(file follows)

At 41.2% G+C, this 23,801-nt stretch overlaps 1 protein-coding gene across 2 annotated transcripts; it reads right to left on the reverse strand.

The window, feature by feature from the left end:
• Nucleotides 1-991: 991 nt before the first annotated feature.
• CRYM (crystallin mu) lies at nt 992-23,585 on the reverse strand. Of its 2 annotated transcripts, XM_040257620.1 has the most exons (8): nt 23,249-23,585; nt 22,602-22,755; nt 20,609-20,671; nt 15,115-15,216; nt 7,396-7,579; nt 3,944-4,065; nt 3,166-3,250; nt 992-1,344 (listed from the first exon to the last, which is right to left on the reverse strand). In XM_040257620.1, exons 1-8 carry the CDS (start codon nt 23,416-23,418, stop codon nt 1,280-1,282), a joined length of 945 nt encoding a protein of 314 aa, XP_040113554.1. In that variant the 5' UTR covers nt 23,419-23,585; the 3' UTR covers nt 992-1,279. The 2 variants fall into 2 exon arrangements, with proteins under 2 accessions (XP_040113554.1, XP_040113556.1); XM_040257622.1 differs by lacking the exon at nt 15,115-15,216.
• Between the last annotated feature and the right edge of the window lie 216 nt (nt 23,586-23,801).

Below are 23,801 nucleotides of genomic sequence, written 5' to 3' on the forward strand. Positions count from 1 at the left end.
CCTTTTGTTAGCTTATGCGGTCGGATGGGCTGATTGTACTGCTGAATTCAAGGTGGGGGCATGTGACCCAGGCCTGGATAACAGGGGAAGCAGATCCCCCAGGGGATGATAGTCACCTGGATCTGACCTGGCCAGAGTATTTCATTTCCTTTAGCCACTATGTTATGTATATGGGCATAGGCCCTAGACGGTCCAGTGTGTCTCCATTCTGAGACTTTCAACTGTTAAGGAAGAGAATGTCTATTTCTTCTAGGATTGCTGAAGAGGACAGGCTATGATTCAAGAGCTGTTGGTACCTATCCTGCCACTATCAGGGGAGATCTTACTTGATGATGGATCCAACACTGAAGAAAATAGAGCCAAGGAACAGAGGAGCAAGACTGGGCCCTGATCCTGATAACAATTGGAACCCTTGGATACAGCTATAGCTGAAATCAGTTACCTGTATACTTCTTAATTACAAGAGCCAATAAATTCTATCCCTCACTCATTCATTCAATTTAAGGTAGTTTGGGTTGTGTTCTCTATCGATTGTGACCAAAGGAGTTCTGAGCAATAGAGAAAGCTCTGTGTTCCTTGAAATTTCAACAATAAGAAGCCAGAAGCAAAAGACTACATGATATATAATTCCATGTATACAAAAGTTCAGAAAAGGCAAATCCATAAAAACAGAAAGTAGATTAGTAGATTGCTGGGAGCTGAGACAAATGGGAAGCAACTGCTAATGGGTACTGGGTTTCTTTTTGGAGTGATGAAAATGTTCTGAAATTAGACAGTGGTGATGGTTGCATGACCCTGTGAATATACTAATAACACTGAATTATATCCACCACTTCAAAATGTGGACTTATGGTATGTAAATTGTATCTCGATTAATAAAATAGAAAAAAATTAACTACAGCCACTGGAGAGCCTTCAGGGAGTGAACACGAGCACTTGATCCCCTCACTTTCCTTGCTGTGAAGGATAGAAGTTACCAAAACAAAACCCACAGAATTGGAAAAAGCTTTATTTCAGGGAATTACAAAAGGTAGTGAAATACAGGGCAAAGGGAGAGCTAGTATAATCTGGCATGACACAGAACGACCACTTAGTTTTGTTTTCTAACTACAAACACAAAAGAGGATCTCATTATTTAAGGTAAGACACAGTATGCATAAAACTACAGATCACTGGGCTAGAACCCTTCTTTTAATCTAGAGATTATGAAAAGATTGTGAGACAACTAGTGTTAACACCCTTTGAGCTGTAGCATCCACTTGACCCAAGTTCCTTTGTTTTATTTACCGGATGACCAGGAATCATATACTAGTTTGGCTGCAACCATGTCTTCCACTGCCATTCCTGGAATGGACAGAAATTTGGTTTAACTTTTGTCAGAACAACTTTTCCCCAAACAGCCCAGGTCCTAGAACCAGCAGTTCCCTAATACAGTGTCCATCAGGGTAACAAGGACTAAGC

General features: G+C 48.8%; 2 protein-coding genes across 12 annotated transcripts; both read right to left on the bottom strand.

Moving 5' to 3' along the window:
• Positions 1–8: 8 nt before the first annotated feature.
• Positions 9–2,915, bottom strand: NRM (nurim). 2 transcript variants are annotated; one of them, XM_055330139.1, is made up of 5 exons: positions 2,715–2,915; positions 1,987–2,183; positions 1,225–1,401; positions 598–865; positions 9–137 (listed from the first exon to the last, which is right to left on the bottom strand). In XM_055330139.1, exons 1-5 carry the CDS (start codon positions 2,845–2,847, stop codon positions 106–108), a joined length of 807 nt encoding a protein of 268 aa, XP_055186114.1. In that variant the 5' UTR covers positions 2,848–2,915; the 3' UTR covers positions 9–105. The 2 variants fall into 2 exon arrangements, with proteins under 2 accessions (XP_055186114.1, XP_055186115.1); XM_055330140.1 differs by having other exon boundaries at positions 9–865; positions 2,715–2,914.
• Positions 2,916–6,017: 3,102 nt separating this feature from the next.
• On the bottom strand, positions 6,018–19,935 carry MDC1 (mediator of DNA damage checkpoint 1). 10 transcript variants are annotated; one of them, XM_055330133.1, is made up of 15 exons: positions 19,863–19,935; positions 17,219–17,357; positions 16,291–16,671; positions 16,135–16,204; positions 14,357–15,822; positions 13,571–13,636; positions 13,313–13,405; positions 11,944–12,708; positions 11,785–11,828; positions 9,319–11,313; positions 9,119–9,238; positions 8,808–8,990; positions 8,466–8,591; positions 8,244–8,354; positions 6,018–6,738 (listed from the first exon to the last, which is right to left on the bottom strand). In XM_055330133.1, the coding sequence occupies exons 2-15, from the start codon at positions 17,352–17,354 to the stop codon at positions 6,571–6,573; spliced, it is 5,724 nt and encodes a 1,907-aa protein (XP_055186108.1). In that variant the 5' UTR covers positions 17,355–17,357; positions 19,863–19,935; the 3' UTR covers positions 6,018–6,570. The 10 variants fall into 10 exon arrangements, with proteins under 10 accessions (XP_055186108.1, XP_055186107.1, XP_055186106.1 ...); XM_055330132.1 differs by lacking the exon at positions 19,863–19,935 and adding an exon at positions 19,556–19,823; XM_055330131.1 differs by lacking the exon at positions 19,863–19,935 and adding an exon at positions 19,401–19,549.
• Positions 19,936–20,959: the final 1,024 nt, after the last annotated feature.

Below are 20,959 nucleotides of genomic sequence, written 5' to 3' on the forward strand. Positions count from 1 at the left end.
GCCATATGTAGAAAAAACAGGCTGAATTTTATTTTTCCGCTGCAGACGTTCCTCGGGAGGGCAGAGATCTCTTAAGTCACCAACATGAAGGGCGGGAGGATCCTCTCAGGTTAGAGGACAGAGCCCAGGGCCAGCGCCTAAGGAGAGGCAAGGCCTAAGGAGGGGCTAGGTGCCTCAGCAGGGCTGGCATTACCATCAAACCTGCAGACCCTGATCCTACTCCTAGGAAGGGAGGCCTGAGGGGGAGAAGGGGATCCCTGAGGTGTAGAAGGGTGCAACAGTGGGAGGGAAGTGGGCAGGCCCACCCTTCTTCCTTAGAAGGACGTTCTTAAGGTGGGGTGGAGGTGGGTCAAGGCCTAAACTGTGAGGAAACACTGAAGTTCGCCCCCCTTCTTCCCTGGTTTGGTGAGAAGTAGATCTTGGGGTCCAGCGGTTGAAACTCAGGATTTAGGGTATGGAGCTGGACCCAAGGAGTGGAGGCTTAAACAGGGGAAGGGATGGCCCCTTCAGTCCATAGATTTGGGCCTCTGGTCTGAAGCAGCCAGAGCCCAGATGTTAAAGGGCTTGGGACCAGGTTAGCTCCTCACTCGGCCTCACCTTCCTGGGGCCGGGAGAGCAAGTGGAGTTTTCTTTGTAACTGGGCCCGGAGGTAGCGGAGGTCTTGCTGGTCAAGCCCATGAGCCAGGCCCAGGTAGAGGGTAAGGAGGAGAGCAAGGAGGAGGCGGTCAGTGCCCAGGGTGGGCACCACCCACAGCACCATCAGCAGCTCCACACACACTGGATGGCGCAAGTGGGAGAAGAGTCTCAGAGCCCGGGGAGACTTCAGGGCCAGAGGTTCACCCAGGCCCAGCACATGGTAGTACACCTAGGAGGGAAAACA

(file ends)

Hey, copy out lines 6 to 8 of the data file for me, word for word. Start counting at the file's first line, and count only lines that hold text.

Below are 23,801 nucleotides of genomic sequence, written 5' to 3' on the forward strand. Positions count from 1 at the left end.
CCTTTTGTTAGCTTATGCGGTCGGATGGGCTGATTGTACTGCTGAATTCAAGGTGGGGGCATGTGACCCAGGCCTGGATAACAGGGGAAGCAGATCCCCCAGGGGATGATAGTCACCTGGATCTGACCTGGCCAGAGTATTTCATTTCCTTTAGCCACTATGTTATGTATATGGGCATAGGCCCTAGACGGTCCAGTGTGTCTCCATTCTGAGACTTTCAACTGTTAAGGAAGAGAATGTCTATTTCTTCTAGGATTGCTGAAGAGGACAGGCTATGATTCAAGAGCTGTTGGTACCTATCCTGCCACTATCAGGGGAGATCTTACTTGATGATGGATCCAACACTGAAGAAAATAGAGCCAAGGAACAGAGGAGCAAGACTGGGCCCTGATCCTGATAACAATTGGAACCCTTGGATACAGCTATAGCTGAAATCAGTTACCTGTATACTTCTTAATTACAAGAGCCAATAAATTCTATCCCTCACTCATTCATTCAATTTAAGGTAGTTTGGGTTGTGTTCTCTATCGATTGTGACCAAAGGAGTTCTGAGCAATAGAGAAAGCTCTGTGTTCCTTGAAATTTCAACAATAAGAAGCCAGAAGCAAAAGACTACATGATATATAATTCCATGTATACAAAAGTTCAGAAAAGGCAAATCCATAAAAACAGAAAGTAGATTAGTAGATTGCTGGGAGCTGAGACAAATGGGAAGCAACTGCTAATGGGTACTGGGTTTCTTTTTGGAGTGATGAAAATGTTCTGAAATTAGACAGTGGTGATGGTTGCATGACCCTGTGAATATACTAATAACACTGAATTATATCCACCACTTCAAAATGTGGACTTATGGTATGTAAATTGTATCTCGATTAATAAAATAGAAAAAAATTAACTACAGCCACTGGAGAGCCTTCAGGGAGTGAACACGAGCACTTGATCCCCTCACTTTCCTTGCTGTGAAGGATAGAAGTTACCAAAACAAAACCCACAGAATTGGAAAAAGCTTTATTTCAGGGAATTACAAAAGGTAGTGAAATACAGGGCAAAGGGAGAGCTAGTATAATCTGGCATGACACAGAACGACCACTTAGTTTTGTTTTCTAACTACAAACACAAAAGAGGATCTCATTATTTAAGGTAAGACACAGTATGCATAAAACTACAGATCACTGGGCTAGAACCCTTCTTTTAATCTAGAGATTATGAAAAGATTGTGAGACAACTAGTGTTAACACCCTTTGAGCTGTAGCATCCACTTGACCCAAGTTCCTTTGTTTTATTTACCGGATGACCAGGAATCATATACTAGTTTGGCTGCAACCATGTCTTCCACTGCCATTCCTGGAATGGACAGAAATTTGGTTTAACTTTTGTCAGAACAACTTTTCCCCAAACAGCCCAGGTCCTAGAACCAGCAGTTCCCTAATACAGTGTCCATCAGGGTAACAAGGACTAAGC

General features: G+C 48.8%; 2 protein-coding genes across 12 annotated transcripts; both read right to left on the bottom strand.